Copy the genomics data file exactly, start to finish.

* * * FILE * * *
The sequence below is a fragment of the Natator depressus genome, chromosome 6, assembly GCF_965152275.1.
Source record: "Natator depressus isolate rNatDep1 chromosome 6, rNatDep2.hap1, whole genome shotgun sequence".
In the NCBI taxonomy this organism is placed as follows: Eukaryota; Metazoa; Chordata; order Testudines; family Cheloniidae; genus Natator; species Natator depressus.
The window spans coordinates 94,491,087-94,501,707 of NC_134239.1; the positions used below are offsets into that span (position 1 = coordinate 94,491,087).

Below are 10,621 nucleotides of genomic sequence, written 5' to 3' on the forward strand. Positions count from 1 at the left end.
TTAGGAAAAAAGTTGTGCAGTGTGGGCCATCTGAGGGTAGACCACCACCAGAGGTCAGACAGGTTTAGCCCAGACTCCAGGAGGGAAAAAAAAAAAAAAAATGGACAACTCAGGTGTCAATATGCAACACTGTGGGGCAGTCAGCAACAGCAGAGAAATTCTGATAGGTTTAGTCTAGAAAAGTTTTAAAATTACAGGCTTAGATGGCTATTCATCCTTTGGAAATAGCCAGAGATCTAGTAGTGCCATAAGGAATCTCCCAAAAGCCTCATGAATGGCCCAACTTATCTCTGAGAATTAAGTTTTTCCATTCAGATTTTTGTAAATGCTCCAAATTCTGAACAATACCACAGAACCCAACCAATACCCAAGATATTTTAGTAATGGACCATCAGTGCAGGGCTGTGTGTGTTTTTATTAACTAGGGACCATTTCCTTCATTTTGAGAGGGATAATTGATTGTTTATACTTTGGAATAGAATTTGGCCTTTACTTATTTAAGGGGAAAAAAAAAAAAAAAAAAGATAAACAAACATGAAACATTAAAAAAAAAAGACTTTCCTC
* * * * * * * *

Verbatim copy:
The sequence below is a fragment of the Natator depressus genome, chromosome 6, assembly GCF_965152275.1.
Source record: "Natator depressus isolate rNatDep1 chromosome 6, rNatDep2.hap1, whole genome shotgun sequence".
In the NCBI taxonomy this organism is placed as follows: Eukaryota; Metazoa; Chordata; order Testudines; family Cheloniidae; genus Natator; species Natator depressus.
The window spans coordinates 94,491,087-94,501,707 of NC_134239.1; the positions used below are offsets into that span (position 1 = coordinate 94,491,087).

Below are 10,621 nucleotides of genomic sequence, written 5' to 3' on the forward strand. Positions count from 1 at the left end.
TTAGGAAAAAAGTTGTGCAGTGTGGGCCATCTGAGGGTAGACCACCACCAGAGGTCAGACAGGTTTAGCCCAGACTCCAGGAGGGAAAAAAAAAAAAAAAATGGACAACTCAGGTGTCAATATGCAACACTGTGGGGCAGTCAGCAACAGCAGAGAAATTCTGATAGGTTTAGTCTAGAAAAGTTTTAAAATTACAGGCTTAGATGGCTATTCATCCTTTGGAAATAGCCAGAGATCTAGTAGTGCCATAAGGAATCTCCCAAAAGCCTCATGAATGGCCCAACTTATCTCTGAGAATTAAGTTTTTCCATTCAGATTTTTGTAAATGCTCCAAATTCTGAACAATACCACAGAACCCAACCAATACCCAAGATATTTTAGTAATGGACCATCAGTGCAGGGCTGTGTGTGTTTTTATTAACTAGGGACCATTTCCTTCATTTTGAGAGGGATAATTGATTGTTTATACTTTGGAATAGAATTTGGCCTTTACTTATTTAAGGGGAAAAAAAAAAAAAAAAAAGATAAACAAACATGAAACATTAAAAAAAAAAGACTTTCCTC